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Neuroimage. 2012 Jan 2;59(1):193-201. doi: 10.1016/j.neuroimage.2011.07.034. Epub 2011 Jul 23.

Hyperpolarized 13C MR spectroscopic imaging can be used to monitor Everolimus treatment in vivo in an orthotopic rodent model of glioblastoma.

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Department of Radiology and Biomedical Imaging, University of California San Francisco, 1700 4th Street Box 2532, San Francisco, CA 94158, USA.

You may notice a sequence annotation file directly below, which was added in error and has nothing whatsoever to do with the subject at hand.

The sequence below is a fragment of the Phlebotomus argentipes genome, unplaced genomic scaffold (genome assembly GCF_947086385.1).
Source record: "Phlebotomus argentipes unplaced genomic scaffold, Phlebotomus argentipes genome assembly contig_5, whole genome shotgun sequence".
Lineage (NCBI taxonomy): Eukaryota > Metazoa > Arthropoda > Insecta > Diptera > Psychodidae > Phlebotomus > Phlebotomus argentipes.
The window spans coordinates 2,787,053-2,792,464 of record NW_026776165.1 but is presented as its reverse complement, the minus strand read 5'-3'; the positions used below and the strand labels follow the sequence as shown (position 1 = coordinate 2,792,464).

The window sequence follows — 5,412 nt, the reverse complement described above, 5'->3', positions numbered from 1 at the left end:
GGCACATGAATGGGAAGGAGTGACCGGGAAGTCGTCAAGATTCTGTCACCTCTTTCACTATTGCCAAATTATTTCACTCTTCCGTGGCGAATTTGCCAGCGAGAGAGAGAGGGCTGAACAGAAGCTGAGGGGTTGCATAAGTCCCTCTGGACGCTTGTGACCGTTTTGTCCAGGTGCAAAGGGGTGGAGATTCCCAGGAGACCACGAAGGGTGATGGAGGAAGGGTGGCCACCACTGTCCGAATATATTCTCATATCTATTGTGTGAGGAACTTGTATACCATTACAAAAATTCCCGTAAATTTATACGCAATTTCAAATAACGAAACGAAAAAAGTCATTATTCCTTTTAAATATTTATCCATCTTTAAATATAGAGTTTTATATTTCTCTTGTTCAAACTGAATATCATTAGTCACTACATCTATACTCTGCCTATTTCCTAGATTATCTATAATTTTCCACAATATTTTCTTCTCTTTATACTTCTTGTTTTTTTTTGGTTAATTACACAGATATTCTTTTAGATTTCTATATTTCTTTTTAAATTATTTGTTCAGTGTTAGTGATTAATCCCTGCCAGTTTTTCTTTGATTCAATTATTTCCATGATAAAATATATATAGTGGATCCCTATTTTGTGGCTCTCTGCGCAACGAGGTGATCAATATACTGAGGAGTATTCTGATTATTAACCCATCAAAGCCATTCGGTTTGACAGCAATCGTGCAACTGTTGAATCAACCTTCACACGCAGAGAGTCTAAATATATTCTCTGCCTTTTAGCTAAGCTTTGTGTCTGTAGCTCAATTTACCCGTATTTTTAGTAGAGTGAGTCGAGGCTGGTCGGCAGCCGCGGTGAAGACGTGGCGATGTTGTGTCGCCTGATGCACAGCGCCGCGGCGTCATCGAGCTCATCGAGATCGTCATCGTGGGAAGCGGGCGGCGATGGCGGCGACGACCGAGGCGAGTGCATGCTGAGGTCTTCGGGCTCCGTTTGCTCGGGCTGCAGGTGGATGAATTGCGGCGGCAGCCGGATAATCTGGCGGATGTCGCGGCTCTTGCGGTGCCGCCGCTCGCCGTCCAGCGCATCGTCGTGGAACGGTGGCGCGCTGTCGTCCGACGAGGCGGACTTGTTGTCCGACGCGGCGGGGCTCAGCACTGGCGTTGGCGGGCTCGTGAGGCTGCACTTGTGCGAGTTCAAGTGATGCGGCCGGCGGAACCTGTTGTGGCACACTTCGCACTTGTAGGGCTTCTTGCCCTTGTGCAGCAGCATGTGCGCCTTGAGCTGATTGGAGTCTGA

Glioblastoma (GBM) is the most common and lethal primary malignant brain tumor in humans. Because the phosphatidylinositol-3-kinase (PI3K) signaling pathway is activated in more than 88% of GBM, new drugs which target this pathway, such as the mTOR inhibitor Everolimus, are currently in clinical trials. Early tumor response to molecularly targeted treatments remains challenging to assess non-invasively, because it is often associated with tumor stasis or slower tumor growth. Innovative neuroimaging methods are therefore critically needed to provide metabolic or functional information that is indicative of targeted therapeutic action at early time points during the course of treatment. In this study, we demonstrated for the first time that hyperpolarized (HP) 13C magnetic resonance spectroscopic imaging (MRSI) can be used on a clinical MR system to monitor early metabolic response of orthotopic GBM tumors to Everolimus treatment through measurement of the HP lactate-to-pyruvate ratios. The study was performed on a highly invasive non-enhancing orthotopic GBM tumor model in rats (GS-2 tumors), which replicates many fundamental features of human GBM tumors. Seven days after initiation of treatment there was a significant drop in the HP lactate-to-pyruvate ratio from the tumor tissue in treated animals relative to day 0 (67%±27% decrease). In the control group, no significant changes in the HP lactate-to-pyruvate ratios were observed. Importantly, at the 7 day time point, conventional MR imaging (MRI) was unable to detect a significant difference in tumor size between control and treated groups. Inhibition of tumor growth by conventional MRI was observed from day 15 of treatment. This implies that the decrease in the HP lactate-to-pyruvate ratio could be detected before any treatment-induced inhibition of tumor growth. Using immunohistochemical staining to further examine tumor response to treatment, we found that the decrease in the HP lactate-to-pyruvate ratio was associated with a drop in expression of lactate dehydrogenase, the enzyme that catalyzes pyruvate to lactate conversion. Also evident was decreased staining for carbonic anhydrase IX (CA-IX), an indicator of hypoxia-inducible factor 1α (HIF-1α) activity, which, in turn, regulates expression of lactate dehydrogenase. To our knowledge, this study is the first report of the use of HP 13C MRSI at a clinical field strength to monitor GBM response to molecularly targeted treatments. It highlights the potential of HP lactate-to-pyruvate ratio as an early biomarker of response, thereby supporting further investigation of this non-invasive imaging approach for eventual clinical application.

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